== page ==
Mental Attitude: Stress Reduces Male Fertility.
Past studies have linked stress to a number of health problems including heart disease, asthma, obesity, and depression. A new study suggests that stress can also reduce male fertility. Researchers found that men who experienced two or more stressful life events over the previous year had lower sperm quality compared with men who did not experience any stressful life events. They also found that regardless of stress, jobless men had lower semen quality than those who were employed.
Fertility and Sterility, May 2014
Health Alert: Worldwide Obesity Rates Significantly Increased Over the Last 33 Years.
During the past three decades, there has been a significant increase in worldwide obesity rates with no significant decline noted in any country. Investigators found that over the previous 33 years, worldwide overweight and obesity rates for adults have increased 27.5%, while rates among children and adolescents increased by 47.1%.
Lancet, May 2014
Diet: Do You Eat White Bread?
According to new research, when white bread is a staple of an individual’s diet, they are 40% more likely to become overweight or obese compared with those who eat whole grain bread. The researchers conclude, “Consumption of white bread [of] two portions per day or more showed a significant direct association with the risk of becoming overweight or obese.”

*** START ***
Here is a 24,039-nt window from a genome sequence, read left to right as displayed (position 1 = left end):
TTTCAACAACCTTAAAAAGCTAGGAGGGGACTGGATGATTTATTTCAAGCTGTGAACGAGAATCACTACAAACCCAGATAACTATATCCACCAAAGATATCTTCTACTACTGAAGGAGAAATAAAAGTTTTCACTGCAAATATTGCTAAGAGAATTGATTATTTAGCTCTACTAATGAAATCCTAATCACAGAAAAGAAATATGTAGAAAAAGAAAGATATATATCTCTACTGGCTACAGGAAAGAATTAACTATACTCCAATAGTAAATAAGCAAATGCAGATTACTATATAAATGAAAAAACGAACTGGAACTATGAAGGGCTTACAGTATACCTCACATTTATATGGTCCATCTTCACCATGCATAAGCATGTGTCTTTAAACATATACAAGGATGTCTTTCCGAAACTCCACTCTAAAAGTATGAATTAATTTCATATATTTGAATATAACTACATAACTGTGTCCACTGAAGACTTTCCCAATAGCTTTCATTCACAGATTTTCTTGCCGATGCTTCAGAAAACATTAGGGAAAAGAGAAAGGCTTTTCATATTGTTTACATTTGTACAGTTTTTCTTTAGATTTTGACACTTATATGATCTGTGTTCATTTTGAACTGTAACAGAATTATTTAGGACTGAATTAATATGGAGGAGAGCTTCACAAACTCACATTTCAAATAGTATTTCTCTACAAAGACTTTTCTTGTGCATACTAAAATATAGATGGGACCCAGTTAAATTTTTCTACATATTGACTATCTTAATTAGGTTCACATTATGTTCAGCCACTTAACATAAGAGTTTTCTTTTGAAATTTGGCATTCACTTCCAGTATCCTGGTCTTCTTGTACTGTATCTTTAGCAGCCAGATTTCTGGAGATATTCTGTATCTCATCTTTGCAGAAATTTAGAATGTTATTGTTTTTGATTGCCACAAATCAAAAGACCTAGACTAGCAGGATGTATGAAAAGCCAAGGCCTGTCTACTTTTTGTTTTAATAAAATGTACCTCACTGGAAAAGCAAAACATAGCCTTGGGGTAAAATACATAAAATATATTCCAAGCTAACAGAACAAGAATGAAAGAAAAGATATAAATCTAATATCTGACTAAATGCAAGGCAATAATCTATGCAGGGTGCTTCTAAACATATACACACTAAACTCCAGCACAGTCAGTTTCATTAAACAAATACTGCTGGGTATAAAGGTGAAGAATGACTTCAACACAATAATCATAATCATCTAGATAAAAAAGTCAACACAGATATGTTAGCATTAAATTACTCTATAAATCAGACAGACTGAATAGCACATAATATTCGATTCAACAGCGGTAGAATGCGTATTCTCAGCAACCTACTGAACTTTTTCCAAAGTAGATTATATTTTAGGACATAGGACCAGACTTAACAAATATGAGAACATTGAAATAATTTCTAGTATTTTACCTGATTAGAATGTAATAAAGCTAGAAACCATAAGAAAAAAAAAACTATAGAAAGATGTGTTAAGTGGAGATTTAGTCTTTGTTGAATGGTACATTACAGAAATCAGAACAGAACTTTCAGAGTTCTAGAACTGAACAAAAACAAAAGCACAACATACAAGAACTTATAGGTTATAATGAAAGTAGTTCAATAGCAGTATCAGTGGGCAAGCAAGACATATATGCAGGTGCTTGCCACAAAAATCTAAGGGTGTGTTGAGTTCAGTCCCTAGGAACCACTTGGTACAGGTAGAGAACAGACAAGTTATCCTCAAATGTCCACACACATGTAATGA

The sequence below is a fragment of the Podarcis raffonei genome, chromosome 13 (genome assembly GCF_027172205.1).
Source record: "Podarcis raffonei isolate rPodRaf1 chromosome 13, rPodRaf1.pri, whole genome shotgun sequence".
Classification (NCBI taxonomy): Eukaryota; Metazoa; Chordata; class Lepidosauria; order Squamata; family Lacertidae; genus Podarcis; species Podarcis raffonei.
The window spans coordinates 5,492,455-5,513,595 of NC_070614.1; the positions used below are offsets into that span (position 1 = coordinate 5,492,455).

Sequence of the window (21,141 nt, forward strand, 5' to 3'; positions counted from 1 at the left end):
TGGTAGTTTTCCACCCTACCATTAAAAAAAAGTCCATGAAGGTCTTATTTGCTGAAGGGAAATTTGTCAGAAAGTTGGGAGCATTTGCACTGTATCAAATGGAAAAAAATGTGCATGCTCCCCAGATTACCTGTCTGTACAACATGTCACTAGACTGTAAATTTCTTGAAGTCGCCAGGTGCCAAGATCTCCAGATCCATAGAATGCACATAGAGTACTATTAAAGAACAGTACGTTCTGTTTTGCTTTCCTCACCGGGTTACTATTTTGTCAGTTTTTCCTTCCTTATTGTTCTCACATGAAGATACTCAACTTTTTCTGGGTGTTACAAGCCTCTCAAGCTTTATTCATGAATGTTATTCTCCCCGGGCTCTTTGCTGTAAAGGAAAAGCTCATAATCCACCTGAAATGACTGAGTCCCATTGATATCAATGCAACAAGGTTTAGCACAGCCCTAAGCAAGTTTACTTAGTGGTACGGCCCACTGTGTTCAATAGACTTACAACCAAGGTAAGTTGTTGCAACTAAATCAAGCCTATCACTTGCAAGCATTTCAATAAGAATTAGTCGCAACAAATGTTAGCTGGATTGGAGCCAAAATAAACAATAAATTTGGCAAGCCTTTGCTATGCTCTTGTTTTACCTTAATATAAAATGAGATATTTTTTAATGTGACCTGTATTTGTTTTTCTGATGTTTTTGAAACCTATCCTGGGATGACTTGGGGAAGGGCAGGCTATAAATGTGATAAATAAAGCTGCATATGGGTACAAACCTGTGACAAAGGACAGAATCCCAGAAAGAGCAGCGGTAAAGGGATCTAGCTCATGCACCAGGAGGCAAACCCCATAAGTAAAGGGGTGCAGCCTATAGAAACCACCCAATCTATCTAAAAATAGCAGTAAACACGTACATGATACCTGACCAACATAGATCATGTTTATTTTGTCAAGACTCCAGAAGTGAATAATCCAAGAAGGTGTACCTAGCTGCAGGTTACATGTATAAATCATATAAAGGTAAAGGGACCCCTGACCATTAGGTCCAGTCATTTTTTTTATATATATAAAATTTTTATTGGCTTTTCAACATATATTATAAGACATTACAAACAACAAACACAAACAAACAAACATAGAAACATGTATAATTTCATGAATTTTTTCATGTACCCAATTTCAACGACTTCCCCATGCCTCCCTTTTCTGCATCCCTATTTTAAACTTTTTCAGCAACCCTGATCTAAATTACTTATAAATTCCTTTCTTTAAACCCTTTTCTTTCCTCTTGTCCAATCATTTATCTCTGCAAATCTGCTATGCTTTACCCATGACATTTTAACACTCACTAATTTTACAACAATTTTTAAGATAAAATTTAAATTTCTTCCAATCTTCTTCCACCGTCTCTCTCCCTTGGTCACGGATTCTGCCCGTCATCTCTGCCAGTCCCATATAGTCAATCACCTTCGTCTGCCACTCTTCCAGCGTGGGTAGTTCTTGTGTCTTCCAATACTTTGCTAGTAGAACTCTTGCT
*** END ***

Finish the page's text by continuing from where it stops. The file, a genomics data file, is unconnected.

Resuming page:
European Congress on Obesity, May 2014
Exercise: Helps Reduce Amphetamine Use.
In some regions of the United States, nearly 20-25% of substance abuse admissions are for amphetamine abuse. A study involving mice showed a relationship between increased physical activity and decreased consumption of available amphetamines. If this corresponds to human subjects, exercise may become a useful tool to help individuals recover from amphetamine drug abuse.
Federation of American Societies for Experimental Biology, April 2014
Chiropractic: More Pain-Free Days!
A randomized trial involving 400 chronic low back pain patients found patients who received a course of twelve spinal manipulation treatments experienced 22.9 more pain-free days and 19.8 more disability-free days over the next year compared with patients who received no treatment.
Journal of Manipulative and Physiological Therapeutics, June 2014
Wellness/Prevention: Bad Sunburns While Young Tied to Higher Skin Cancer Risk.
A new report suggests that women who get five or more sunburns between the ages of 15 and 20 have an 80% increased risk for melanoma, the most deadly form of skin cancer. Besides melanoma, these groups of women also have a 68% greater risk of basal cell and squamous cell carcinoma. Dr. Abrar Qureshi, professor and chair of the department of dermatology at Brown University and Rhode Island Hospital in Providence, explains, “Parents may need to be advised to pay more attention to protection from early-life sun exposure for their kids in order to reduce the likelihood of developing melanoma as they grow up. Older individuals should also be cautious with their sun exposure, because cumulative sun exposure increases skin cancer risk as well.”
American Association for Cancer Research, May 2014